Athens security chief sees no clear threat to Games

SYDNEY: No clear threat had been identified so far that the Athens Olympics had been marked for likely terror attacks, the security chief for the Games organisers (ATHOC) said on Tuesday. 

The comments by Peter Ryan, who led security for the 2000 Sydney Olympics, came despite fears after this month's Madrid train bombings that the August 13-29 Games could be the target of attacks. 

“There is no direct threat against the Olympic Games or against Greece,” Ryan said. 

“Greece is a relatively peaceful, quite neutral country,” he told Australian Broadcasting Corp radio. 

Ryan said four times as many guards would be used in Athens than were used in Sydney and that the Greek capital's security bill would be many times higher than Sydney's. 

While the Sydney Games passed without any major security incidents, Ryan has said in the past that the September 11, 2001, attacks on the United States meant that Athens must prepare for the “unthinkable”.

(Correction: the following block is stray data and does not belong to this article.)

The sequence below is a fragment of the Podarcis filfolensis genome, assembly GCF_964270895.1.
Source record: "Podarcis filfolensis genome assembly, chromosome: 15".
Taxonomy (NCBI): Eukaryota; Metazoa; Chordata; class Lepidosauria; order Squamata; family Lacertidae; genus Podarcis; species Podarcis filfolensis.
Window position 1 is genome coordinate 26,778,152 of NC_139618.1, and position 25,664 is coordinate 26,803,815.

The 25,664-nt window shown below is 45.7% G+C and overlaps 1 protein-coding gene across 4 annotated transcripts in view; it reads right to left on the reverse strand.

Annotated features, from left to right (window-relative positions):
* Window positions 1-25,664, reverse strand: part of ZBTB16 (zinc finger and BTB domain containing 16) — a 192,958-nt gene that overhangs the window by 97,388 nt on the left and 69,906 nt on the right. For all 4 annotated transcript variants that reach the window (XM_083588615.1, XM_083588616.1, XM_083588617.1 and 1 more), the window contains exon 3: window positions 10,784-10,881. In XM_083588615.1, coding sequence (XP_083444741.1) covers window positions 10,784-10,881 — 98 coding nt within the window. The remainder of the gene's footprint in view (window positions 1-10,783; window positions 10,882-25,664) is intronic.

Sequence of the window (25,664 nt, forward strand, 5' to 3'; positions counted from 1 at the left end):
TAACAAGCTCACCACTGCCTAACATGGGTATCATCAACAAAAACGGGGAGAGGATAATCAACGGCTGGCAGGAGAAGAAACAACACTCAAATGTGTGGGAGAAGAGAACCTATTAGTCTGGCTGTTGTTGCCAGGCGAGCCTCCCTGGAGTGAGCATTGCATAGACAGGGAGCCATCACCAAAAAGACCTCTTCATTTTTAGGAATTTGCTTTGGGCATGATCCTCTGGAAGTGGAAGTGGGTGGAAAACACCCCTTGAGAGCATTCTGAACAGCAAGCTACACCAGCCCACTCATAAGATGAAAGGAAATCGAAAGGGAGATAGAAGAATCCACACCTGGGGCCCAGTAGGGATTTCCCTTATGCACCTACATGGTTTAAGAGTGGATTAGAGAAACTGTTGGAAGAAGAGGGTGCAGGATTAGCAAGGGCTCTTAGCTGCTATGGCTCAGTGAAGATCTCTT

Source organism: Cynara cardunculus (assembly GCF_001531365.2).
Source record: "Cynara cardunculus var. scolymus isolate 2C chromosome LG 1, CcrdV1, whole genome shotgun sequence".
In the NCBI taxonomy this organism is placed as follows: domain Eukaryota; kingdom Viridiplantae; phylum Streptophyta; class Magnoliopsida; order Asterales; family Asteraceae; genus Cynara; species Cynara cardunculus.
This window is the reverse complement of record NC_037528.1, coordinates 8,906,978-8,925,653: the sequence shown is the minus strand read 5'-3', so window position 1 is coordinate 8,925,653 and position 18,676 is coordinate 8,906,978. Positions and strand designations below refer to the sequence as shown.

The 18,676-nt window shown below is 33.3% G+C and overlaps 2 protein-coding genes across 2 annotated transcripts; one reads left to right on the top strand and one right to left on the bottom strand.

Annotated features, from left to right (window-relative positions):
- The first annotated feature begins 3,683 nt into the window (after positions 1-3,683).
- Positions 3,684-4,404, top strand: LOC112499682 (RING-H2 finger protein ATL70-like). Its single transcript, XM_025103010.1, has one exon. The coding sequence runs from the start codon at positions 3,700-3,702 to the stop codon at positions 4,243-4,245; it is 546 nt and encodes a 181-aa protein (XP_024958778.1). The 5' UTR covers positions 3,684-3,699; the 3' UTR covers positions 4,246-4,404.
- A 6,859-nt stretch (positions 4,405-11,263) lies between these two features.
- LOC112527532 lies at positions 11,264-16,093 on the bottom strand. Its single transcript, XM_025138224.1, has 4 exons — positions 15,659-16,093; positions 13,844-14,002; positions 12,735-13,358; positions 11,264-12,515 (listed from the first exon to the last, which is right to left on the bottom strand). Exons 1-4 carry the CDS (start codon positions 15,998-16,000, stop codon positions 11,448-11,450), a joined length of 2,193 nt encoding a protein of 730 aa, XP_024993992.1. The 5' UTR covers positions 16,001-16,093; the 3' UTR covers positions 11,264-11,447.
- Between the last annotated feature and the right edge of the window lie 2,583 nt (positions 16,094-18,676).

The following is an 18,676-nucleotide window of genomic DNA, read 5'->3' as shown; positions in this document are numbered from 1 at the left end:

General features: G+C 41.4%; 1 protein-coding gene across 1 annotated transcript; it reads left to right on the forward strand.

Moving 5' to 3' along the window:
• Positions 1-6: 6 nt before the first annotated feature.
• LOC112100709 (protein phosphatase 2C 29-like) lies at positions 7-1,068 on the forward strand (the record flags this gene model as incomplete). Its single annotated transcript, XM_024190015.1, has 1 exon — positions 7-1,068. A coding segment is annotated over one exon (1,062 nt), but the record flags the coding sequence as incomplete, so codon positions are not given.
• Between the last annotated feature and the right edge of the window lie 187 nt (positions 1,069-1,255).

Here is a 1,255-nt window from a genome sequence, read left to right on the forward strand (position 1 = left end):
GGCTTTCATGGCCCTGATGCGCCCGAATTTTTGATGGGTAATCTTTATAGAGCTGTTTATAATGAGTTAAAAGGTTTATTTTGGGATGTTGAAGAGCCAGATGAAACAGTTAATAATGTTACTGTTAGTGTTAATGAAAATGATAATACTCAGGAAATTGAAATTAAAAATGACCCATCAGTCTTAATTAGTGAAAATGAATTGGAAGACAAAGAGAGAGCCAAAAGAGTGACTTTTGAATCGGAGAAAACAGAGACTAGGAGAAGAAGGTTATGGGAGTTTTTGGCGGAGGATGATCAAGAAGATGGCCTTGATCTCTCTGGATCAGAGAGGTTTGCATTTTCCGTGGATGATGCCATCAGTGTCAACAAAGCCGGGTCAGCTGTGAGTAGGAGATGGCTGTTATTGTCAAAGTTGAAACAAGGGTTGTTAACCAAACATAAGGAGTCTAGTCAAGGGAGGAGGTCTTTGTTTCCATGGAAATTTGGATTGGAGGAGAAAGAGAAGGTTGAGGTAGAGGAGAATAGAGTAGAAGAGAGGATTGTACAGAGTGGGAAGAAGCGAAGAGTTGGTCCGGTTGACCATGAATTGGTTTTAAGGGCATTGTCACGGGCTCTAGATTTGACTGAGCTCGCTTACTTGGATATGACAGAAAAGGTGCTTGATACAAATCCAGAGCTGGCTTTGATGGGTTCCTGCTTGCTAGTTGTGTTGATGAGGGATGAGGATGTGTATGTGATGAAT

Ryan said the challenge would be for ATHOC to provide adequate security without intruding on the enjoyment of the Games. 

The Greek government is staging the biggest security operation in the Games' 108-year modern history, costing more than 650 million euros (US$800 million) – at least three times the amount spent in Sydney in 2000. 

More than 45,000 security staff, including 7,000 troops, will guard the Games and escort teams to and from sports venues. 

The government has asked NATO to assist with air and sea patrols and also set up a seven-nation security advisory group.  

Measures planned include more than 1,400 security cameras and aerial surveillance by helicopters, a blimp and AWACS aircraft. A no-fly zone will be imposed around venues and other sites. – Agencies 

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